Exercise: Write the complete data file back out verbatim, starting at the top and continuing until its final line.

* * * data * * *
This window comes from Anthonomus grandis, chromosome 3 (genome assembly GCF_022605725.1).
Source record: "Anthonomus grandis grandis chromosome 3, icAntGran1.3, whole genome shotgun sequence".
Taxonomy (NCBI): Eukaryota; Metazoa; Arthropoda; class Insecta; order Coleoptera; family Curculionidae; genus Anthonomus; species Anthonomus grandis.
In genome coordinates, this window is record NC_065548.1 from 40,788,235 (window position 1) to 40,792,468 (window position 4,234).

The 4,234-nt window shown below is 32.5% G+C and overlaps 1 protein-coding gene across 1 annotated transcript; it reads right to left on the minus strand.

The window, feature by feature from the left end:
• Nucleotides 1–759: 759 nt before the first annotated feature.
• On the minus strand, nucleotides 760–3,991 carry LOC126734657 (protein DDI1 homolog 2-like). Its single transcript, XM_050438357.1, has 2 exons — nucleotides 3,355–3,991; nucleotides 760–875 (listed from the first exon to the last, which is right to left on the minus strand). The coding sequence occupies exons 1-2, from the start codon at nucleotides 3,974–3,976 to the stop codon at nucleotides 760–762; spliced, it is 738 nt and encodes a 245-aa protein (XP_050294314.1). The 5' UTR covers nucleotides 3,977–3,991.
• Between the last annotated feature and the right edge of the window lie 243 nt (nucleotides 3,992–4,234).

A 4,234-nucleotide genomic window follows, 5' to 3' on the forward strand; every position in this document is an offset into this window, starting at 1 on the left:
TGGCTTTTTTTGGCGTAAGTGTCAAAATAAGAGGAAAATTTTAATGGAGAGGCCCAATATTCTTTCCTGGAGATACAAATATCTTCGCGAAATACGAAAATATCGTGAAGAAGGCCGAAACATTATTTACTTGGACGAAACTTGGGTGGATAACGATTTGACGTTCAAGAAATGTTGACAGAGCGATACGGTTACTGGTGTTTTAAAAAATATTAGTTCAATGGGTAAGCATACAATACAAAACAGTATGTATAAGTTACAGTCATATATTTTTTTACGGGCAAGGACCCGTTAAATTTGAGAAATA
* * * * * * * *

This window comes from Anthonomus grandis, chromosome 3 (genome assembly GCF_022605725.1).
Source record: "Anthonomus grandis grandis chromosome 3, icAntGran1.3, whole genome shotgun sequence".
Taxonomy (NCBI): Eukaryota; Metazoa; Arthropoda; class Insecta; order Coleoptera; family Curculionidae; genus Anthonomus; species Anthonomus grandis.
In genome coordinates, this window is record NC_065548.1 from 40,788,235 (window position 1) to 40,792,468 (window position 4,234).

The 4,234-nt window shown below is 32.5% G+C and overlaps 1 protein-coding gene across 1 annotated transcript; it reads right to left on the minus strand.

The window, feature by feature from the left end:
• Nucleotides 1–759: 759 nt before the first annotated feature.
• On the minus strand, nucleotides 760–3,991 carry LOC126734657 (protein DDI1 homolog 2-like). Its single transcript, XM_050438357.1, has 2 exons — nucleotides 3,355–3,991; nucleotides 760–875 (listed from the first exon to the last, which is right to left on the minus strand). The coding sequence occupies exons 1-2, from the start codon at nucleotides 3,974–3,976 to the stop codon at nucleotides 760–762; spliced, it is 738 nt and encodes a 245-aa protein (XP_050294314.1). The 5' UTR covers nucleotides 3,977–3,991.
• Between the last annotated feature and the right edge of the window lie 243 nt (nucleotides 3,992–4,234).

A 4,234-nucleotide genomic window follows, 5' to 3' on the forward strand; every position in this document is an offset into this window, starting at 1 on the left:
TGGCTTTTTTTGGCGTAAGTGTCAAAATAAGAGGAAAATTTTAATGGAGAGGCCCAATATTCTTTCCTGGAGATACAAATATCTTCGCGAAATACGAAAATATCGTGAAGAAGGCCGAAACATTATTTACTTGGACGAAACTTGGGTGGATAACGATTTGACGTTCAAGAAATGTTGACAGAGCGATACGGTTACTGGTGTTTTAAAAAATATTAGTTCAATGGGTAAGCATACAATACAAAACAGTATGTATAAGTTACAGTCATATATTTTTTTACGGGCAAGGACCCGTTAAATTTGAGAAATA